Making timely and effective decisions is difficult for many companies - and this problem is not just for the big and bureaucratic. These challenges can lead to frustration from revisiting decisions the team is convinced it has already made, being caught in flat out stalemates, or team members feeling too involved or not involved enough in company decisions.

Staying calm and cool headed is always critical when making tough decisions as a leader, and even test driving the hardest of decisions can ensure that we don't make errors in judgment out of our desire to move fast. There are some great practical tips for elements we should all consider when making decisions.

But it gets harder when it goes beyond each of us as an individual leader to when we are leading a team of leaders to make decisions.  After sitting in on a recent leadership team meeting with an entrepreneurial client who was trying to make a key business decision, one of the leaders commented with exasperation, "Our team has had that exact same discussion six times. I feel like I'm starring in the sequel to Groundhog's Day. Why can't we make this decision?

There are two surprisingly easy things you can do to lead your teams to better and faster decisions:

1.  Clearly decide how the team will decide 

It starts with being very clear about who is involved and who isn't.

I recall one elongated decision making process where the team was certain all of the key decision making stakeholders were involved. But at the eleventh hour three new leaders found their way into the conversation turning it on its head.

Why were they here?

No one really knew, but nothing had been stated that they weren't part of the process, so in the absence of definition, they became part of the process. Morale, speed, and overall effectiveness suffered.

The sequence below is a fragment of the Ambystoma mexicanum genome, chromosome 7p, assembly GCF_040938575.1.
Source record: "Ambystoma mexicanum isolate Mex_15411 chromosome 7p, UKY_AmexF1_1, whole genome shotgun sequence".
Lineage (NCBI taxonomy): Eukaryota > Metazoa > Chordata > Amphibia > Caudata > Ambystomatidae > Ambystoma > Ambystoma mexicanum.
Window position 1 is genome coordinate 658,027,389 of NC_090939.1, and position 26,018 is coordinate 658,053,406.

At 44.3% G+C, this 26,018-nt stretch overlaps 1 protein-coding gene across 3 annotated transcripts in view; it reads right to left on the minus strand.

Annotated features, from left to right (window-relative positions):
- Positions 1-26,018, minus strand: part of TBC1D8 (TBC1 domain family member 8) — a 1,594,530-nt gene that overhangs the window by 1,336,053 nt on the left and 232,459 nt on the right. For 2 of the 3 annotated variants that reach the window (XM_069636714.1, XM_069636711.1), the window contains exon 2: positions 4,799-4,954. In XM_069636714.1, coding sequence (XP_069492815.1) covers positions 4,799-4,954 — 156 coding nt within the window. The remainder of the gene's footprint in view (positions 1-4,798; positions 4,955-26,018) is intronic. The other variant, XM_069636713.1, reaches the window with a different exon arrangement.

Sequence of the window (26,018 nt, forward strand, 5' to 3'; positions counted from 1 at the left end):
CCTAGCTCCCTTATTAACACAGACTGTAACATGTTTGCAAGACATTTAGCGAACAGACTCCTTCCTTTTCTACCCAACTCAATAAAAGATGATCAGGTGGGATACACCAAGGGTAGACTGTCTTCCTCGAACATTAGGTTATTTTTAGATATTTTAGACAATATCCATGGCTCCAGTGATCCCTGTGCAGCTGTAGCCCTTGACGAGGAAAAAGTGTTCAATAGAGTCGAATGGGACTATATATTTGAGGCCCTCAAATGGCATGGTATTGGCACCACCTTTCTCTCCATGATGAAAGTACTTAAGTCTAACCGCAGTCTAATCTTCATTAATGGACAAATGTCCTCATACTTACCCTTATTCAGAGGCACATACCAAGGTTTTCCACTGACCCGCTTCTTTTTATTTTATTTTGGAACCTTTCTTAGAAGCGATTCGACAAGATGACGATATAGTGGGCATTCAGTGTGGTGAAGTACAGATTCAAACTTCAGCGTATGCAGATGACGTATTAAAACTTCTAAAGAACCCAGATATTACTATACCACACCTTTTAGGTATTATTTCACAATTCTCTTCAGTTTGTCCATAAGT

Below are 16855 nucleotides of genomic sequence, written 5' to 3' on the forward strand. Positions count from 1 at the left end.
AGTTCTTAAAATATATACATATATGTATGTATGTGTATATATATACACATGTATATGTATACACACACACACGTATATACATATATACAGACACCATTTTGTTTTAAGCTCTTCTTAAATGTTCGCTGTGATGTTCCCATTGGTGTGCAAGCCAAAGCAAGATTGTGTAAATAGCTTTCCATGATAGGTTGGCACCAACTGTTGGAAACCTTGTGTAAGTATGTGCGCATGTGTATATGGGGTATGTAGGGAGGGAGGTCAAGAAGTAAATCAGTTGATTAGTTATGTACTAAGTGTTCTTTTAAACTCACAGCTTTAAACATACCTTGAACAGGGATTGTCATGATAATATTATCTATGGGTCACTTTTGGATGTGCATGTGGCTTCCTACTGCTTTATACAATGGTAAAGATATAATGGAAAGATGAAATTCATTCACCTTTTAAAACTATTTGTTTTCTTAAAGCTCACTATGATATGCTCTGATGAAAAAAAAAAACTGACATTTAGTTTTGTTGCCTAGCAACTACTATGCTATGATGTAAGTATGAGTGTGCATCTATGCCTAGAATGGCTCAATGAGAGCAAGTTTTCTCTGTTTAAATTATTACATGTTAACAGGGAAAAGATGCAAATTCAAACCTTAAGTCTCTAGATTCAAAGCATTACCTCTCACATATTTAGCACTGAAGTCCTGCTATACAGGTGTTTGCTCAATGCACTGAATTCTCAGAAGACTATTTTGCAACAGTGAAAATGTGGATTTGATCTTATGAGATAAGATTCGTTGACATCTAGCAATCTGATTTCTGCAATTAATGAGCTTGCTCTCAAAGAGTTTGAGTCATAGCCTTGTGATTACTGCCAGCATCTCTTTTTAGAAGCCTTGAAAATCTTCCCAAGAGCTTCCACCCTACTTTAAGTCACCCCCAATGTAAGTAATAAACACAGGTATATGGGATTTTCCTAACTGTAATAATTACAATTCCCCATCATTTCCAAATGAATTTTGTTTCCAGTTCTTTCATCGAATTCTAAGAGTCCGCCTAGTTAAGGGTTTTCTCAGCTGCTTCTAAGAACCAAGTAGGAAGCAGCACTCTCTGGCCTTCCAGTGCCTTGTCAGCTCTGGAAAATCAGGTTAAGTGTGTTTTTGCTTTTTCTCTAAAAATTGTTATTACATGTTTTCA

Beyond knowing who is involved, it is also vital to understand everyone's role in the decision.

Are you as the leader making a decision and informing the group? Is the group deciding by majority vote? Is a small sub-set of your team going to be tasked with this decision? Are you looking for consensus?

There are a myriad of different ways to decide. They are all viable.

It's having the conversation about this up front that is the secret sauce. Here's the problem with not doing it.

If I'm on a team and my leader is approaching a decision as being made by herself and a few others, for example, and I am operating with the belief that we are making this decision differently - perhaps by consensus - I may try to insert my vote or opinion when it isn't called for and then get upset when my input isn't used.

Not only does this slows things down but unintentionally causes conflict simply because we never talked about how we were making the decision.

2.  Be clear about what a decision making approach means 

I was recently working with a team who was trying to improve their decision making effectiveness, and the topic of consensus came up. They liked consensus and wanted to use it more often but had cited poor results.

I asked each of them to write down their definition of consensus. When each leader read to the group what he or she had written, the team had seven different definitions of the term, which generated a good group laugh but also drove reflection over recent team consensus decision attempts.

In one case, a team member felt as though consensus meant that everyone had to agree and another thought that agreement wasn't required but public sponsorship was. They had run into a problem regarding when the decision was actually made and considered final.

Some leaders thought they had reached decision consensus and therefore should move on. They became frustrated when the conversation continued.

Others felt like there was more to talk about and got frustrated when their peers didn't want to engage anymore.

Consensus as a decision making approach wasn't the problem. The fact that they had all been operating with very different definition of the term was.

They simply needed to have a conversation about it upfront.

Taking this time at the front not only saves you from slow and ineffective decisions but also reduces unnecessary team friction, conflict, and lack of engagement that develops over time when team members feel like the decision making process stinks.

And it only takes a few minutes before each decision.